MANILA, Philippines — Save the Children has turned over a portable generator, four suction pumps and two deep-well pumps to flooded communities in Pampanga province last month, following the need for equipment to supply power during emergencies, pump out stagnant floodwater and provide access to clean water in public schools.
Many communities in Pampanga still remain flooded six months on after the Southwest monsoon rains in August 2012 caused heavy flooding—damaging houses, schools and sources of livelihood in several provinces in Luzon and in Metro Manila.
Barangay Sagrada Familia is one of the communities severely affected by the Southwest monsoon floods. Reportedly, as much as 5-feet-deep floodwaters were experienced in several parts of the barangay; and making the situation worse, residents of the remote community had to succumb to a prolonged power outage due to toppled main power lines.
According to Ingracio Viray, the barangay captain of Sagrada Familia, the power interruption lasted for more than a month. Being one of the far-flung communities along the left bank of the Pampanga Delta, it took the local service provider some time to fully repair the damages caused by the recent disaster in their area.
“Among other things, we were really concerned about the condition of our residents who had sought shelter in the evacuation centre. The place was cramped with people, mostly kids, lying on the floor since there were no available beds. It was dark inside at night, and it was really hard to go around. We only had a few candles and oil lamps to serve as our light, since we were also trying to minimize the use of such items due to fire hazards,” he added.
Approximately 160 displaced individuals—mostly women and children—were accommodated in the community’s only evacuation site, which has an estimated 300 square metres floor area.
According to Anna Lindenfors, Country Director of Save the Children in the Philippines, the primary purpose of this intervention is to ensure enough power supply to support basic needs that require electricity, such as lighting and proper ventilation for evacuation centres in times of emergencies.
She explained, “evacuation during emergency situations is stressful enough for the disaster-stricken population, especially for children. Thus, if we can avoid further inconveniences to the families, such as expected power interruptions by prepositioning a reliable generator unit in a designated evacuation site, then we should proactively do so.”
Viray admitted that the power interruption problem in Barangay Sagrada Familia is not only limited during times of disaster. Thus, the assistance extended by Save the Children is truly beneficial.
“We’ve been planning to buy something like this for some time now because power outage is a usual problem here in our community especially during the rainy season, but we just couldn’t raise enough funds, so we are really thankful for this donation, among other things,” he said.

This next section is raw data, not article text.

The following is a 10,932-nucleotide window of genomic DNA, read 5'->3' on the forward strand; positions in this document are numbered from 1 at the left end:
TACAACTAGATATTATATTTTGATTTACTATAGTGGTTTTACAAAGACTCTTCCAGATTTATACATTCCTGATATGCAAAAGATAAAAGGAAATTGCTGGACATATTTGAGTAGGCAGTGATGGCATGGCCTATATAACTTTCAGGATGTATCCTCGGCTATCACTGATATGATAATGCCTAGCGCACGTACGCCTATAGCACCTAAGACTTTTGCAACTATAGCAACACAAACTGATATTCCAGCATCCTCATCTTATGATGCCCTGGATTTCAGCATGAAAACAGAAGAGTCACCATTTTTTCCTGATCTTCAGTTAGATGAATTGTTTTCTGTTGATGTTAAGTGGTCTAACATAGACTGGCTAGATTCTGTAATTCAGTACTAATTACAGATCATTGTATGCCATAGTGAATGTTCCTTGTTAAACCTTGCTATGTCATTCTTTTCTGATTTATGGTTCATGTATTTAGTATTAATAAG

The fuel-powered generator capable of producing as much as 6,500 watts can power up around a hundred light bulbs or one big evacuation centre.
Meanwhile, aside from power outage, other major problems in Pampanga include stagnant floodwaters in public schools and damages to accessible sources of potable water for school children.
Several low-lying schools in the area had to succumb to protracted flooding, which posed hazard to health and safety of children who had to literally brave murky waters just to get to their respective classes.
Thus, four suction pumps were provided to Sta. Lucia Matua Elementary School, Sua Elementary School, Masantol Central Elementary School, and San Isidro Elementary School to help drain floodwaters and two deep-well pumps that will serve as clean sources of water to Puti Elementary School and Bulacus Elementary School.
“The sooner the children get back to school after an emergency, the faster it is to restore the normalcy in their lives; but we should make sure that the school is a safe and healthy place they can learn and move around in,” Lindenfors said.
To date, Save the Children has already reached more than 26,000 individuals, with around 12,000 children, affected by the Southwest monsoon floods in the province of Pampanga. Some of the interventions provided in line with this are: distribution of relief packs containing household and hygiene items, jerry cans with drinking water, back-to-school and teacher kits; conduct of hygiene promotion sessions, proper breastfeeding practices and proper parenting, and psychosocial sessions among disaster-affected children; set up of child-friendly spaces and temporary learning spaces, and provision of livelihood opportunities through its cash-for-work programme.
All in all, Save the Children’s Southwest monsoon Emergency Response Programme has already reached more than 63,000 children affected by the Southwest monsoon flooding in Pampanga, Laguna, Bulacan and Metro Manila.
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